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Internet Explorer goes for standards 1st - Microsoft's Interoperability Principles and IE8

IE8 is cooking along nicely.  IE is one of those products that is highly impacted by standards and given the announcements Microsoft made about standards and interoperability last week, the IE team have made some announcements (IEBlog : Microsoft's Interoperability Principles and IE8)

Microsoft's Interoperability Principles and IE8

We’ve decided that IE8 will, by default, interpret web content in the most standards compliant way it can. This decision is a change from what we’ve posted previously.

Why Change?

Microsoft recently published a set of Interoperability Principles. Thinking about IE8’s behavior with these principles in mind, interpreting web content in the most standards compliant way possible is a better thing to do.

We think that acting in accordance with principles is important, and IE8’s default is a demonstration of the interoperability principles in action. While we do not believe any current legal requirements would dictate which rendering mode a browser must use, this step clearly removes this question as a potential legal and regulatory issue. As stated above, we think it’s the better choice.

The rest of this blog post provides context around the different modes, the technical challenge, and what it means going forward.

Modes

Clear terminology around the different modes in IE8 (as well as other browsers) is crucial for the discussion. Wikipedia, as usual, offers a good starting point. The article about “Quirks mode” describes how modern browsers (like IE, Firefox, Safari, and Opera) all have different modes for interpreting the content of a web page: Quirks and Standards. (The article also covers “Almost Standards;” let’s set that one aside for the purpose of this discussion.)

Basically, all the browsers have a “Quirks” mode, call it “Quirks mode", and use it to offer compatibility with pages that pre-date modern standards. All browsers have a “Standards” mode, call it “Standards mode,” and use it to offer a browser’s best implementation of web standards. Each version of each browser has its own Standards mode, because each version of each browser improves on its web standards support. There’s Safari 3’s Standards mode, Firefox 2’s Standards mode, IE6’s Standards mode, and IE7’s Standards mode, and they’re all different. We want to make IE8’s Standards mode much, much better than IE7’s Standards mode.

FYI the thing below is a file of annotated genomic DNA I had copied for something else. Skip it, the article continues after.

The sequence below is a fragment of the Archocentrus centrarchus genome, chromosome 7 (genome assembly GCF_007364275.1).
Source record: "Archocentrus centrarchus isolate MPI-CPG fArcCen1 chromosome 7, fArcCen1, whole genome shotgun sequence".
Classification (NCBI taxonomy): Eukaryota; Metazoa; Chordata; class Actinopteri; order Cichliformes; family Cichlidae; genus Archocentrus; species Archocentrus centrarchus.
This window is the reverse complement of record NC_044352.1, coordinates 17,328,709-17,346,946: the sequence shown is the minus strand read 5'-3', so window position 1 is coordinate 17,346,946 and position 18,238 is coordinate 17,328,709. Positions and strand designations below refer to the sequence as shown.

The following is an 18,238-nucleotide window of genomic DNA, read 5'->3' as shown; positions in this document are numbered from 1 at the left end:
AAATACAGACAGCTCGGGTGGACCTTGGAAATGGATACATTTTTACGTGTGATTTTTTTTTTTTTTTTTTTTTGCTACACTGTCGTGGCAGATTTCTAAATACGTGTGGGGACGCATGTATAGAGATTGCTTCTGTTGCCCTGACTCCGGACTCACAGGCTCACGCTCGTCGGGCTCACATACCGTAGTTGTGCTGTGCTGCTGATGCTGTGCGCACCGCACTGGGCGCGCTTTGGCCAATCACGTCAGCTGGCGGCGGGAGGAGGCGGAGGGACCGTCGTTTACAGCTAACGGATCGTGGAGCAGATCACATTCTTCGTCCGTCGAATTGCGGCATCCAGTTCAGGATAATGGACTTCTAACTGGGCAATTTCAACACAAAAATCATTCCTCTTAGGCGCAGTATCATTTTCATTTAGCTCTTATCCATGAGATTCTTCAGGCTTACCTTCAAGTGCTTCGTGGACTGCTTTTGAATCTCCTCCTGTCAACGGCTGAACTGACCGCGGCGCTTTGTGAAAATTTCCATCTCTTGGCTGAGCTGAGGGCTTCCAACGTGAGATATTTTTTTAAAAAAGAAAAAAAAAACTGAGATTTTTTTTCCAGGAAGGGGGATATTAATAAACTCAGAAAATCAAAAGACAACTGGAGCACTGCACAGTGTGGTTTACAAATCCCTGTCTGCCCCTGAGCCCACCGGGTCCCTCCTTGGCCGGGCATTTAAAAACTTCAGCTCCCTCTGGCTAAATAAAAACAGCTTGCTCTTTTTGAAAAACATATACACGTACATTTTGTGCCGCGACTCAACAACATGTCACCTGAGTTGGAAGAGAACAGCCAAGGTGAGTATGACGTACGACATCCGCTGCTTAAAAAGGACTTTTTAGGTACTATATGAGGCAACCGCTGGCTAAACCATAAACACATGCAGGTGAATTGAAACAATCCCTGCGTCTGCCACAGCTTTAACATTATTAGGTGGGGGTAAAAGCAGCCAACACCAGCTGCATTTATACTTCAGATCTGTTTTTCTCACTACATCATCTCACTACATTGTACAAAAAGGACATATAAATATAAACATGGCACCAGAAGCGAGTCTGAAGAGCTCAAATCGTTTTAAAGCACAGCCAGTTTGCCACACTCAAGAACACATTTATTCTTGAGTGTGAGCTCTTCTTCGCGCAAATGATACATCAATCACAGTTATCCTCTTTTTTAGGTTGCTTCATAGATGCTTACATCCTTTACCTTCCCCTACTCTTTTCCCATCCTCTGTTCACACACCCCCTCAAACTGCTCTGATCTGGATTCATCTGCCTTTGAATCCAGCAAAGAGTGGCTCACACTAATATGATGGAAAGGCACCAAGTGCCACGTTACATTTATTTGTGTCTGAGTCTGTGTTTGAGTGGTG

The Wikipedia article’s explanation of why browsers have modes to begin with is worth looking at closely in this context:

"...the large body of legacy documents which rely on the quirks of older browsers represents an obstacle for browser developers, who wish to improve their support for standardized HTML and CSS, but also wish to maintain backward compatibility with older, non-standardized pages.… To maintain compatibility with the greatest possible number of web pages, modern web browsers are generally developed with multiple rendering modes: in "standards mode" pages are rendered according to the HTML and CSS specifications, while in "quirks mode" attempts are made to emulate the behavior of older browsers."

We decided to keep IE7’s Standards mode available in IE8. Our thinking was that this facility would be helpful as the web moves gradually from the large quantity of legacy content authored around IE7’s behaviors to a new era of much more interoperable and web standards compliant browsers. We based the decision to have an additional mode in IE8 on our experience with feedback from IE7. Specifically, during the transition from IE6 to IE7, many end-users found pages authored for the previous IE version’s Standards mode didn’t work well with the new version’s Standards mode.

The Technical Challenge and more <snipped>

While I see this as all good, the pain some web users and sites will experience due to the move towards standards will be heard.  IE did not deliver its' "quirks" just because there was a desire to be different.  There was also the desire to do things that just could not be done any other way.  In many ways the Web Browser world has matured to a point where most browsers can do most things and this is reflected by the call for standards here.

All we can hope for is that people actually wanted what they asked for - more conformism and less uniqueness.  I'm still not convinced this is true just yet Wink 2

 

ttfn

David


Posted Wed, Mar 5 2008 8:08 AM by David Overton

Comments

» Internet Explorer goes for standards 1st - Microsoft’s Interoperability Principles and IE8 music wrote &raquo; Internet Explorer goes for standards 1st - Microsoft&#8217;s Interoperability Principles and IE8 music
on Wed, Mar 5 2008 5:47 PM

Pingback from  &raquo; Internet Explorer goes for standards 1st - Microsoft&#8217;s Interoperability Principles and IE8 music

Jason wrote re: Internet Explorer goes for standards 1st - Microsoft's Interoperability Principles and IE8
on Thu, Mar 6 2008 4:58 PM

Hopefully this kind of thinking will spread to other browsers and designing standards compliant websites will no longer take so long; testing interpretation and behaviour between different browsers, coding browser specific hacks and having little disclaimers at the footer of pages saying "only works in Internet Explorer and Firefox" will hopefully be a thing of the past.

Well, hopefully.

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